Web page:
VMware has revealed that it has firewall vendors in its sights by announcing that the security appliances will be virtualised to run on SmartNICs under its ‘Project Monterey’ plan to relieve CPUs from the chore of running network functions.
SmartNICs, also known as “DPUs”, are network interface cards that perform such devices’ usual functions but add a decent SoC and storage so they can run other workloads. In September 2020 VMware announced its plan to use SmartNICs for work required to drive storage and virtual networking, plus run some security functions. To make that possible VMware ported its flagship ESXi hypervisor to the Arm architecture, as many SmartNICs run Arm SOCs.
And now VMware has revealed that its NSX Services-Defined Firewall will run on SmartNICs and provide a stateful Layer 4 firewall services at line rate. “These same SmartNICs will also be able to run Layer 7 stateful firewall, as well as VMware’s curated IPS signatures,” the company says, making it possible to run firewalls-on-SmartNICs on the hosts that run their core databases.
News of the firewall plan came along with news that Virtzilla thinks it has cracked a “Modern Network Framework for Data Centre and Cloud Networking”.
VMware CEO doesn’t know who will run its hypervisor on SmartNICsREAD MORE
VMware’s schtick here is that current networks are composed of discrete single-function appliances that don’t act in concert and force applications to contend for resources. Virtzilla proposes an infrastructure-as-code alternative in which networks sense what applications need and self-configure accordingly, which means developers don’t have to ask ops for help.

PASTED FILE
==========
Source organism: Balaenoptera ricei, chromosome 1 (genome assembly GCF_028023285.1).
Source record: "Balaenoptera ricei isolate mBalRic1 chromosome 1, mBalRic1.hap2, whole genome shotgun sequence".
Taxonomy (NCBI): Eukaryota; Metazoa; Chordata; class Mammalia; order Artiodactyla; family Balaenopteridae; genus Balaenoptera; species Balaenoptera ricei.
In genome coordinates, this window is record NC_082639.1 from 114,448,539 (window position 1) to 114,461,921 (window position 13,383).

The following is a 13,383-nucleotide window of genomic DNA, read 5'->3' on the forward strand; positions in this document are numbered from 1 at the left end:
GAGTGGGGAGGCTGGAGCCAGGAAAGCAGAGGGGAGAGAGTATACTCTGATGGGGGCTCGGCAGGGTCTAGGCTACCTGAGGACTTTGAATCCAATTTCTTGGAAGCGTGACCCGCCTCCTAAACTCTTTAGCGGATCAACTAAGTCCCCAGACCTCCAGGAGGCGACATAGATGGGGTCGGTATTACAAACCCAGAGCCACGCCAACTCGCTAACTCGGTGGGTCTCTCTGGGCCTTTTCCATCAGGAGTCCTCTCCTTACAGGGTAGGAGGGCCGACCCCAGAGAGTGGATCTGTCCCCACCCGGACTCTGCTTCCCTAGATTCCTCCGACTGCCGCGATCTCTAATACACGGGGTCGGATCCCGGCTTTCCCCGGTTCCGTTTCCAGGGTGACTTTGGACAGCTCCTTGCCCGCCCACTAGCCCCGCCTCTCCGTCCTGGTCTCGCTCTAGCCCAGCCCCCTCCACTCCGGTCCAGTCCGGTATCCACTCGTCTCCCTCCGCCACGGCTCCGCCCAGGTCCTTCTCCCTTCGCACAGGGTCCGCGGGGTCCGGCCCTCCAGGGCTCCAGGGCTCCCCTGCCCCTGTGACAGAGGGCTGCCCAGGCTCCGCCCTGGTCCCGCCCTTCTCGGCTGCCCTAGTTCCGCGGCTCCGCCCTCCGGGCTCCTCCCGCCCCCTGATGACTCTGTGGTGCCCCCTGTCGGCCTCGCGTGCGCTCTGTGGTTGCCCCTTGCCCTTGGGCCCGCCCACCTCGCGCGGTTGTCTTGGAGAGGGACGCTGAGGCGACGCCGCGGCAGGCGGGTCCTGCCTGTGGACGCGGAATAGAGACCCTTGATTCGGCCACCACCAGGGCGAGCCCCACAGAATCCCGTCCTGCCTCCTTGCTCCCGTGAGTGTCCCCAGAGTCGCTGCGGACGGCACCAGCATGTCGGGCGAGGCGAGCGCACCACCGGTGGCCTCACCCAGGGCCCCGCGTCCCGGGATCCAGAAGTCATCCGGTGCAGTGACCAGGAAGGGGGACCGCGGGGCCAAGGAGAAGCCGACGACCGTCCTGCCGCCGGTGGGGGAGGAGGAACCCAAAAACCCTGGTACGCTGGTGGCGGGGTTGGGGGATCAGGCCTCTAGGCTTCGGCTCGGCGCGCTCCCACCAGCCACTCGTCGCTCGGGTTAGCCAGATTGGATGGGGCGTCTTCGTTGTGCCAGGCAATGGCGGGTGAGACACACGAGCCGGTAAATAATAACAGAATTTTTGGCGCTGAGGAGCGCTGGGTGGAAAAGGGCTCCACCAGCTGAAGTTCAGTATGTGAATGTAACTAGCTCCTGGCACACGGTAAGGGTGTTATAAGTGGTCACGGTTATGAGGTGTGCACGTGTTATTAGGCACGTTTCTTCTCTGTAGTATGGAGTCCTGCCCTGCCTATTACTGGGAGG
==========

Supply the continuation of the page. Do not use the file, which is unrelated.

There’s an element of “marketecture” to this because VMware’s NSX network virtualisation product offers a L2-7 virtual networking stack and does the heavy lifting. But VMware is also evolving the product so that it becomes more capable, in this instance by adding its own container-centric Tanzu Service Mesh tool that applies virtual network policy to the myriad components of chained microservices and networks that potentially span multiple clouds. VMware has also added support for Project Antrea, an open source project that secures and links Kubernetes instances wherever they may run.
VMware’s networking aspirations now also include software-defining working from home. New “SD-WAN Work from Home Subscriptions” are priced “lower than the cost of a mobile phone line” and let organisations groom traffic to remote workers while offering bandwidth ranging from 350Mbps to 1Gbps.
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The Register has sought detail on the SD-WAN subscriptions, as while the product has been announced the exact prices and inclusions were not. Nor has a release date for firewalls-on-SmartNICs been discussed. ®